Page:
Encouraging an awareness of the history and heritage of Clontarf and its environs...

The society was established in 1978 and is a member of the Federation of Local History Societies. The main objective of the society is the encouragement of an awareness of the history and heritage of Clontarf and its environs by researching and recording the history of the area and its people, and by promoting this through regular lectures, talks, discussions, and outings.

However, the society’s interests are not confined exclusively to matters of local interest, so our monthly lectures cover a wide range of topics, both local and national. Consequently, our meetings are of interest to all who have either a wide interest in historical topics or to those whose interest is purely local.

The society is anxious to record all matters of historical interest to Clontarf, so if anyone has documents, photographs, or other records that have a bearing on the area they are encouraged to make contact with the society. If the owners wish to retain the originals, especially photographs, the society would welcome an opportunity of scanning the material, saving it, and returning the originals without any undue delay, even within a few hours.

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11​th​ ​September​ ​2017​ - 1916​ - What​ ​Happened​ ​Next​ ​by​ ​Dr. Charles​ ​Hannon

Developments in the Volunteers post-1916 until formation of Dail 1919.

This talk covers how 1916 affected Redmond’s and MacNeill’s Volunteers. The reorganisation of the Volunteers by IRB (Irish Republican Brotherhood) and the relationship between the Volunteer leadership and the emerging Sinn Fein politicians.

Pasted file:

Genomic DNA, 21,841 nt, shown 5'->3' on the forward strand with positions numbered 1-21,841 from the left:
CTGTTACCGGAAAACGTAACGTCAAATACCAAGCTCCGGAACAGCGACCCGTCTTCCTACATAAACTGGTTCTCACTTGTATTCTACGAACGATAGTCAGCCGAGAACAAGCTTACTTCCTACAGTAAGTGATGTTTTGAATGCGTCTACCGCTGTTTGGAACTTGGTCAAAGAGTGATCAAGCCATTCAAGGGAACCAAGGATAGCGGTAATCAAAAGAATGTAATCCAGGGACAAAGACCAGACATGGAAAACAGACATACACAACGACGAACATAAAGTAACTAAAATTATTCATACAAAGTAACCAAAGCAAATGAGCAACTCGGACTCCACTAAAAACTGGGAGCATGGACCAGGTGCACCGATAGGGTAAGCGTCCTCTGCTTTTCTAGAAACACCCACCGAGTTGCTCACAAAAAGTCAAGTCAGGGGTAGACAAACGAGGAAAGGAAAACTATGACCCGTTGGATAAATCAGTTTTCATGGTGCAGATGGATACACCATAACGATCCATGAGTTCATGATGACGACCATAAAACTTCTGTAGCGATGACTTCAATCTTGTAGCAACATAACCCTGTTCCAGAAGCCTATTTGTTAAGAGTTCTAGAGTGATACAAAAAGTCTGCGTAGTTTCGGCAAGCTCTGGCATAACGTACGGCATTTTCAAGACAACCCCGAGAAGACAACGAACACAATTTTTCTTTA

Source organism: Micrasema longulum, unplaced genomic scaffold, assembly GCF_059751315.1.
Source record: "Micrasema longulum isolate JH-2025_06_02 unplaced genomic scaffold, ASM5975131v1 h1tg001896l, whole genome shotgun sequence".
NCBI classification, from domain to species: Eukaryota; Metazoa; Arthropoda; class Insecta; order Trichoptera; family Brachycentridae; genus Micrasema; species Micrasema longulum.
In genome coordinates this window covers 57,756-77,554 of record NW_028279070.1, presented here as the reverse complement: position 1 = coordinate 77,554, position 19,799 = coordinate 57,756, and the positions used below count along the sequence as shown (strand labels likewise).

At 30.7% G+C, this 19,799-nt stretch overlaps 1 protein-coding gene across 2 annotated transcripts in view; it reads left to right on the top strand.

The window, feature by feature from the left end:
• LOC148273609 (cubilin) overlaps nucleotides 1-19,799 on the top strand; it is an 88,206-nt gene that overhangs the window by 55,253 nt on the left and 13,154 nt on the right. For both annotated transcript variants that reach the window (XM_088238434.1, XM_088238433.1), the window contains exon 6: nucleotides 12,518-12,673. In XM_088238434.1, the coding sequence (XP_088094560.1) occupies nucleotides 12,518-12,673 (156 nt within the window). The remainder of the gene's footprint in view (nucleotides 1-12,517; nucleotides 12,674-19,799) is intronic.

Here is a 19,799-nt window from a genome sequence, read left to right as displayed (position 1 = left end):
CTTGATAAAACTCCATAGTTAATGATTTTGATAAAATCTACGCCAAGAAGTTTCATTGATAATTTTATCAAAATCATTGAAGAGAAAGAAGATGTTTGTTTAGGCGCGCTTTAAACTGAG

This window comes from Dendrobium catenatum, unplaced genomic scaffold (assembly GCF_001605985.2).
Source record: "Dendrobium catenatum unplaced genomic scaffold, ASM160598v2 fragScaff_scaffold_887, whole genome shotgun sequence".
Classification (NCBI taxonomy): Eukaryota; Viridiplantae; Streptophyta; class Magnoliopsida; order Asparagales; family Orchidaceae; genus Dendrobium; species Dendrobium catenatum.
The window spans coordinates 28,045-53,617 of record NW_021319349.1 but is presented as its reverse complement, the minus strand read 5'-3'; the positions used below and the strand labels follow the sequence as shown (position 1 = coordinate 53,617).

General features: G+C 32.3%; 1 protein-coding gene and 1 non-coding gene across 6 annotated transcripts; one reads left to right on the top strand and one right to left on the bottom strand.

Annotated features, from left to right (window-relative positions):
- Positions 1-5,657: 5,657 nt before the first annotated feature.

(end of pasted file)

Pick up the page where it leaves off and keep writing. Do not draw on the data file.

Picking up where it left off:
9​th​ ​October​ ​2017​ - ​The​ ​legacy​ ​of​ ​19th​ ​century​ ​German​ ​Immigrant Pork​ ​Butchers​ ​in​ ​Dublin​ ​by​ ​Karl-Heinz​ ​Wustner​ ​and​ ​Derek​ ​Bauer

The vibrant history of German pork butchers who came to live and work in Dublin by the end of the 19th century is the subject of the talk. It will explore why these German immigrants left their homes in the small southern region of Hohenlohe and how they all found promising professions in the pork butcher trade. As a result German sausages, pork pies, jellied brawn, rissoles and trotters made their appearance in the shops that they founded in Ireland's capital. These shopkeepers were well-respected until the outbreak of the 1914-18 War in which they were regarded as suspects by the British. Only a few of these businesses managed to survive, although there are still names such as Hafner, Olhausen, Seezer, Horlacher, Youkstetter and Mogerley that are well remembered and were part of Dublin's glorious past.

13​th​ ​November​ ​2017​ - ​Erwin​ ​Schrodinger​ ​A​ ​Nobel​ ​Scientist​ ​who lived​ ​in​ ​Clontarf​ ​ ​by​ ​Niall​ ​McDevitt

A talk on the life and loves of a brilliant Austrian Nobel Scientist prize winner who was passionately interested in people and ideas.

11​th​ ​December​ ​2017​ - ​THE​ ​DUBLIN​ ​CAMINO​ ​by​ ​Cathy​ ​Scuffil

This talk highlights historic links to places in Dublin associated with St. James and pilgrimages to the famous Camino de Santiago in northern Spain in the Middle Ages.

Centred on the ancient parish of St. James in Dublin 8, travelling pilgrims made the final leg of their journey through the city of Dublin, before embarking on ships to Spain. This route is still in existence today, with fascinating clues in street and place names, together with bigger artefacts are passed without notice by Dubliners as they go about their daily business and by tourists en route to Guinness and Kilmainham. This presentation explains these clues, whilst telling the story of the Camino connections in Dublin.

Meetings are held on the second Monday of the month at 8.15 p.m. in the
Telephone Enquiries to: 8338711 or clontarfhistorical@gmail.com

The Clontarf Historical Society also act as the editor of historical content on the Clontarf.ie website, which is a resource for both residents of and visitors to Clontarf. Our events and articles are available to view at www.clontarf.ie and links to this content are also available below.

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Meetings are held on the second Monday of every month at 8.15pm from September to June in the Resource Centre, in the grounds of St.John the Baptist Church, Clontarf Road

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